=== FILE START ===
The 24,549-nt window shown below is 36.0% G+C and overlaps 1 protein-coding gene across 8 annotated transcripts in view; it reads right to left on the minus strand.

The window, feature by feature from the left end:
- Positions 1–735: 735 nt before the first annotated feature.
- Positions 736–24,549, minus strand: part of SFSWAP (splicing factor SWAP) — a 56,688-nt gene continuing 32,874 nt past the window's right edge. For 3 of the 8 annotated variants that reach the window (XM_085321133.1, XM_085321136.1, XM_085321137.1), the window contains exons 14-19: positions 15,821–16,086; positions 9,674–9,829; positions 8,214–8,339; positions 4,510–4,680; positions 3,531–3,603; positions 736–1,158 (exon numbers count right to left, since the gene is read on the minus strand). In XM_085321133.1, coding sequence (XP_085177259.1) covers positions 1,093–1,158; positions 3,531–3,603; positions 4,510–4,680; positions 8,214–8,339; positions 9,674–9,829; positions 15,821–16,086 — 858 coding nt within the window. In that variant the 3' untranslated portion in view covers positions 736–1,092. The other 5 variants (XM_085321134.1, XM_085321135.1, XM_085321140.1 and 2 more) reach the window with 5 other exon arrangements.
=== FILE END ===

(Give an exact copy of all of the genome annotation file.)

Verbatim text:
The 24,549-nt window shown below is 36.0% G+C and overlaps 1 protein-coding gene across 8 annotated transcripts in view; it reads right to left on the minus strand.

The window, feature by feature from the left end:
- Positions 1–735: 735 nt before the first annotated feature.
- Positions 736–24,549, minus strand: part of SFSWAP (splicing factor SWAP) — a 56,688-nt gene continuing 32,874 nt past the window's right edge. For 3 of the 8 annotated variants that reach the window (XM_085321133.1, XM_085321136.1, XM_085321137.1), the window contains exons 14-19: positions 15,821–16,086; positions 9,674–9,829; positions 8,214–8,339; positions 4,510–4,680; positions 3,531–3,603; positions 736–1,158 (exon numbers count right to left, since the gene is read on the minus strand). In XM_085321133.1, coding sequence (XP_085177259.1) covers positions 1,093–1,158; positions 3,531–3,603; positions 4,510–4,680; positions 8,214–8,339; positions 9,674–9,829; positions 15,821–16,086 — 858 coding nt within the window. In that variant the 3' untranslated portion in view covers positions 736–1,092. The other 5 variants (XM_085321134.1, XM_085321135.1, XM_085321140.1 and 2 more) reach the window with 5 other exon arrangements.